Latino Voters Take The Environment Personally


More than 9-in-10 (92 percent) Latino voters said they “have a moral responsibility to take care of God’s creations on this earth—the wilderness and forests, the oceans, lakes and rivers” in a recent survey by Sierra Club and National Council of La Raza.
The study found that environmental protection seemed to be a personal issue with a majority of Latinos. Recent focus groups and a national survey designed to gauge Latino voters’ opinions on environmental issues reinforce results from other recent public opinion research as well as a similar survey by Sierra Club from 2008. In many cases, Latinos’ environmental attitudes have grown stronger in the past few years, according to this article.
Some of the study’s highlighted findings include:

  • Latinos see the connection between pollution and public health in a very personal way, including concerns about their families’ health.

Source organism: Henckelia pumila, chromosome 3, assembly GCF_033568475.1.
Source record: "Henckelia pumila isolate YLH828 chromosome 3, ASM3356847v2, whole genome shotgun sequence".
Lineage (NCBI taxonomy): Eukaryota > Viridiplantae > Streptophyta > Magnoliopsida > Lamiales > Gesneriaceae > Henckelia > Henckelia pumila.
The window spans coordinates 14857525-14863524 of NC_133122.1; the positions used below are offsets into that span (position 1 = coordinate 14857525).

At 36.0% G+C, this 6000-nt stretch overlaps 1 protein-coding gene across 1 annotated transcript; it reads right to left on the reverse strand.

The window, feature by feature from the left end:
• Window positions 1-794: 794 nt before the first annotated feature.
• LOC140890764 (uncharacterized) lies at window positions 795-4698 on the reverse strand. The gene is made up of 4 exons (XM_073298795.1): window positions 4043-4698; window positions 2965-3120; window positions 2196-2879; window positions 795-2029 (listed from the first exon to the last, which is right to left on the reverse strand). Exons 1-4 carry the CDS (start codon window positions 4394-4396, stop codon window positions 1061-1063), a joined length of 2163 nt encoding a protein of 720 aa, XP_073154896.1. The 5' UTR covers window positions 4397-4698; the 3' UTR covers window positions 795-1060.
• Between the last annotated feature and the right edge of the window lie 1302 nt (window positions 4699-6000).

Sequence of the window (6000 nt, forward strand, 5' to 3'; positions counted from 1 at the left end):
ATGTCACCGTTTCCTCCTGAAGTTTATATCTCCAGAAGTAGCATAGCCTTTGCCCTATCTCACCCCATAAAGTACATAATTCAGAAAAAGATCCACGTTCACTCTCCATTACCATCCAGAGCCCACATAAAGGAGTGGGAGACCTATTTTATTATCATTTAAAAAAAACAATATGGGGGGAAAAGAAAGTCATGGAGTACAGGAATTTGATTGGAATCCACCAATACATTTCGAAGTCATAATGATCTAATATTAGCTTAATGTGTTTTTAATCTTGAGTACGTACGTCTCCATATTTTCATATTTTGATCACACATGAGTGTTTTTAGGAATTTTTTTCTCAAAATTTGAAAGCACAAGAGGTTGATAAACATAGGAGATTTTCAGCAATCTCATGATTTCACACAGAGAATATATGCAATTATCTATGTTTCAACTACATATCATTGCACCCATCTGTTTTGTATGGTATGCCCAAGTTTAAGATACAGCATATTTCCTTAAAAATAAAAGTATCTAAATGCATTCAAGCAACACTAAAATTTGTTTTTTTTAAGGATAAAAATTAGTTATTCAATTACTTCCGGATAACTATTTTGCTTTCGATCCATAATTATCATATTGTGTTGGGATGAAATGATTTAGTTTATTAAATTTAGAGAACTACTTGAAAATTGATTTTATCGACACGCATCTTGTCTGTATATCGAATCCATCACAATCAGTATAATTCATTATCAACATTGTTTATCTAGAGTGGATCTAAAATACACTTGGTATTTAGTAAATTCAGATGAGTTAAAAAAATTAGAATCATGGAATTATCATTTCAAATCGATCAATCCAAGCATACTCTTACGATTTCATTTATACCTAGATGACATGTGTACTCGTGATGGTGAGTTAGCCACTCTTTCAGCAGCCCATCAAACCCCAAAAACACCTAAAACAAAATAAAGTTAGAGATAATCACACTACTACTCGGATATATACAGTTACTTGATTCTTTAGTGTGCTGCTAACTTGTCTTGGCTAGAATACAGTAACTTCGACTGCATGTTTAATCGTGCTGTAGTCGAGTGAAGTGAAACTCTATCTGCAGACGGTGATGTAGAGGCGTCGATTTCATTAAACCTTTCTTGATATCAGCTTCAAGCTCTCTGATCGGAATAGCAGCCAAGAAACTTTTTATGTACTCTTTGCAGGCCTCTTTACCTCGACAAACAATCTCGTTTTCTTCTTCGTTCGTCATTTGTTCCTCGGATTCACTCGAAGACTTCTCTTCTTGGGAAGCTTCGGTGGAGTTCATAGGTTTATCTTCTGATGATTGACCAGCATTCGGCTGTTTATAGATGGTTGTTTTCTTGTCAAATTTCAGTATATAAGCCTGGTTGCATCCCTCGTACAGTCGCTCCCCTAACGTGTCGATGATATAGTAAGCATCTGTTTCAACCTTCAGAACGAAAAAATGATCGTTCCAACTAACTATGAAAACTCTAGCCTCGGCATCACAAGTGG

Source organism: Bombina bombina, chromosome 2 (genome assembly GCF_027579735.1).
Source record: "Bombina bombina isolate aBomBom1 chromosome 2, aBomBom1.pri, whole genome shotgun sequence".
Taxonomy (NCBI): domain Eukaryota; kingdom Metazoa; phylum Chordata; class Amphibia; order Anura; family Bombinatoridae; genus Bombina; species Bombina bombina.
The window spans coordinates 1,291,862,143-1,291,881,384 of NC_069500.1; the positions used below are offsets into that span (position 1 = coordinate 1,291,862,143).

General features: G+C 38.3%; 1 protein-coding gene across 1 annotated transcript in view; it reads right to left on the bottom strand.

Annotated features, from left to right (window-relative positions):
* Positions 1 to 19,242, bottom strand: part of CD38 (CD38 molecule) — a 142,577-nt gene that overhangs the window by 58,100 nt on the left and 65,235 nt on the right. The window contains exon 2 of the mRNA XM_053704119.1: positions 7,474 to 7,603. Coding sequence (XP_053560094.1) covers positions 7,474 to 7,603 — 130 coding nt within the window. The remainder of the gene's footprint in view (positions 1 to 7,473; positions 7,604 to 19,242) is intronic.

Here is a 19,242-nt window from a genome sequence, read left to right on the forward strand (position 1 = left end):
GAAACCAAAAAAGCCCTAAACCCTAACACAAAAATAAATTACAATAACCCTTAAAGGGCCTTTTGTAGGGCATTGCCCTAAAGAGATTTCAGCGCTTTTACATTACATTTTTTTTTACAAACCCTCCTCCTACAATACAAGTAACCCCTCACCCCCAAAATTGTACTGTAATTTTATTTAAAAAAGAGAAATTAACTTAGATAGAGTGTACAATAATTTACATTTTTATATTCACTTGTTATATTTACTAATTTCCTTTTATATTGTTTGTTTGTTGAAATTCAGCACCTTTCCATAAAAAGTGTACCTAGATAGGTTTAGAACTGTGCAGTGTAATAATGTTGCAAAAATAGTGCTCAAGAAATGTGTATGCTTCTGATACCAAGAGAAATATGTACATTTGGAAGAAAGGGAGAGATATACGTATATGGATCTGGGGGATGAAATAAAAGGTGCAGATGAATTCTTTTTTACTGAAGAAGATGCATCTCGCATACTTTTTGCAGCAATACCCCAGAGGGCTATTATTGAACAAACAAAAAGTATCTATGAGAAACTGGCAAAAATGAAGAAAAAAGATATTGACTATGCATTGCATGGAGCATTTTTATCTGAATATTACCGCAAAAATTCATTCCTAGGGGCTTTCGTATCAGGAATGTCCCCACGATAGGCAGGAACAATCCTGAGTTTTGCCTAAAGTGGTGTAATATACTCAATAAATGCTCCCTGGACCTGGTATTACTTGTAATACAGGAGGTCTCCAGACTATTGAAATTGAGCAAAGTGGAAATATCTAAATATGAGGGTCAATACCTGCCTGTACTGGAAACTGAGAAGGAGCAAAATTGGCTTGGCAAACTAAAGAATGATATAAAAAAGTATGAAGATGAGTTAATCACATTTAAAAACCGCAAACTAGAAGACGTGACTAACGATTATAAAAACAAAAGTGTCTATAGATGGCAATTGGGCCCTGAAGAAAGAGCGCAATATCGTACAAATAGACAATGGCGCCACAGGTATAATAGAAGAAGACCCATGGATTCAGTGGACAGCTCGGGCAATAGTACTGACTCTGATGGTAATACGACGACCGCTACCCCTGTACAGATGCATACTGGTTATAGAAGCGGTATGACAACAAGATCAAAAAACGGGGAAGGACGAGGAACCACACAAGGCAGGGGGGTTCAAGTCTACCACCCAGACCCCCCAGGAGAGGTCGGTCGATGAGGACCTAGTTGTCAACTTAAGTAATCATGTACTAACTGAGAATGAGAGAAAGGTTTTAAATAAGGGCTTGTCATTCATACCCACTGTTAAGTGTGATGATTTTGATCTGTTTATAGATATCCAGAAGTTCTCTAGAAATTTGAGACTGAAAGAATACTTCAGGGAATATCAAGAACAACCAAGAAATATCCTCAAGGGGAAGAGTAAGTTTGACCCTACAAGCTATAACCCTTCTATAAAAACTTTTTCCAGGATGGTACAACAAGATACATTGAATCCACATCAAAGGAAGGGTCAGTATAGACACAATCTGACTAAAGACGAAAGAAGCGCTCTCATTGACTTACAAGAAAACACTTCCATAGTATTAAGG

• Most Latino voters support environmental and public health protections.
  • Climate change is a reality for most Latino voters.
  • Latinos want to protect and expand the nation’s public lands.
  • Most favor clean energy over fossil fuels.
  • Today, more Latino voters report that they live or work near a toxic site than in 2008.
  • Latinos see protecting the environment as a moral responsibility, with important roles for government regulations as well as action by individuals—including energy conservation.
  • A majority of Latino voters say that environmental regulations protect our health.

Catherine Singley, senior policy analyst of National Council of La Raza believes that Latinos also tend to have values that make them inclined to be environmentally responsible. She pointed to a strong sense of personal responsibility, faith, entrepreneurship, the importance of family and community, and doing the right thing “because it’s the right thing to do,” according to the article.